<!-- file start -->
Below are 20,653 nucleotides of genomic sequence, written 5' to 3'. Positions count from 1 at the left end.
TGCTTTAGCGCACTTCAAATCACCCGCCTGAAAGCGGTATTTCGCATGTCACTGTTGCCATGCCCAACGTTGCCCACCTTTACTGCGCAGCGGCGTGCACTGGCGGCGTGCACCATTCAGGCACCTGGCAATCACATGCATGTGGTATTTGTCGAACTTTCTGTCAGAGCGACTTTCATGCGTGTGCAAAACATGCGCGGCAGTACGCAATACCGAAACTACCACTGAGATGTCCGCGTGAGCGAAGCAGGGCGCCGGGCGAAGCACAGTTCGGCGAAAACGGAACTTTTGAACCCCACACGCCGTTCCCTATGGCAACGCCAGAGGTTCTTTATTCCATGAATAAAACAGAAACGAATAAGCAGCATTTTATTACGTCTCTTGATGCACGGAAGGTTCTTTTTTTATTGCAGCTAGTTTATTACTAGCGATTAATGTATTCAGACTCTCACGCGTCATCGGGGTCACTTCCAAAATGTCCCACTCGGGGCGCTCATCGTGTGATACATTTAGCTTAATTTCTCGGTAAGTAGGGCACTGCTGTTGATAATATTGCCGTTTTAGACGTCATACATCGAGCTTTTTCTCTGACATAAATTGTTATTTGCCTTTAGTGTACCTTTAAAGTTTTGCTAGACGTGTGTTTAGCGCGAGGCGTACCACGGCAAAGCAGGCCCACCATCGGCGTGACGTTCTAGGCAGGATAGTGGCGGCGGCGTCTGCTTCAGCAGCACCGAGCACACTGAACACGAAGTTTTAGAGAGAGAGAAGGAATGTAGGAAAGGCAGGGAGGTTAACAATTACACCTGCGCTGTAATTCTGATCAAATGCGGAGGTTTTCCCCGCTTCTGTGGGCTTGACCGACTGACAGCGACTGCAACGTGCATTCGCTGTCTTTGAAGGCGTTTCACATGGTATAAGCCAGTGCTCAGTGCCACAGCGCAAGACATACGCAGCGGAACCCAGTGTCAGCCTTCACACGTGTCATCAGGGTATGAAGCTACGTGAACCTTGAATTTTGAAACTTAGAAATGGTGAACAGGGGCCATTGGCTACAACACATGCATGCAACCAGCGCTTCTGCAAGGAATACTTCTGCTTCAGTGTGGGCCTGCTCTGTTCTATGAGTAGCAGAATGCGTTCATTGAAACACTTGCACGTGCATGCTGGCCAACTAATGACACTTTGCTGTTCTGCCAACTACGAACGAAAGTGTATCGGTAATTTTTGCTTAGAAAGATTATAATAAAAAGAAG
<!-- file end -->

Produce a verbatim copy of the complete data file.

Below are 20,653 nucleotides of genomic sequence, written 5' to 3'. Positions count from 1 at the left end.
TGCTTTAGCGCACTTCAAATCACCCGCCTGAAAGCGGTATTTCGCATGTCACTGTTGCCATGCCCAACGTTGCCCACCTTTACTGCGCAGCGGCGTGCACTGGCGGCGTGCACCATTCAGGCACCTGGCAATCACATGCATGTGGTATTTGTCGAACTTTCTGTCAGAGCGACTTTCATGCGTGTGCAAAACATGCGCGGCAGTACGCAATACCGAAACTACCACTGAGATGTCCGCGTGAGCGAAGCAGGGCGCCGGGCGAAGCACAGTTCGGCGAAAACGGAACTTTTGAACCCCACACGCCGTTCCCTATGGCAACGCCAGAGGTTCTTTATTCCATGAATAAAACAGAAACGAATAAGCAGCATTTTATTACGTCTCTTGATGCACGGAAGGTTCTTTTTTTATTGCAGCTAGTTTATTACTAGCGATTAATGTATTCAGACTCTCACGCGTCATCGGGGTCACTTCCAAAATGTCCCACTCGGGGCGCTCATCGTGTGATACATTTAGCTTAATTTCTCGGTAAGTAGGGCACTGCTGTTGATAATATTGCCGTTTTAGACGTCATACATCGAGCTTTTTCTCTGACATAAATTGTTATTTGCCTTTAGTGTACCTTTAAAGTTTTGCTAGACGTGTGTTTAGCGCGAGGCGTACCACGGCAAAGCAGGCCCACCATCGGCGTGACGTTCTAGGCAGGATAGTGGCGGCGGCGTCTGCTTCAGCAGCACCGAGCACACTGAACACGAAGTTTTAGAGAGAGAGAAGGAATGTAGGAAAGGCAGGGAGGTTAACAATTACACCTGCGCTGTAATTCTGATCAAATGCGGAGGTTTTCCCCGCTTCTGTGGGCTTGACCGACTGACAGCGACTGCAACGTGCATTCGCTGTCTTTGAAGGCGTTTCACATGGTATAAGCCAGTGCTCAGTGCCACAGCGCAAGACATACGCAGCGGAACCCAGTGTCAGCCTTCACACGTGTCATCAGGGTATGAAGCTACGTGAACCTTGAATTTTGAAACTTAGAAATGGTGAACAGGGGCCATTGGCTACAACACATGCATGCAACCAGCGCTTCTGCAAGGAATACTTCTGCTTCAGTGTGGGCCTGCTCTGTTCTATGAGTAGCAGAATGCGTTCATTGAAACACTTGCACGTGCATGCTGGCCAACTAATGACACTTTGCTGTTCTGCCAACTACGAACGAAAGTGTATCGGTAATTTTTGCTTAGAAAGATTATAATAAAAAGAAG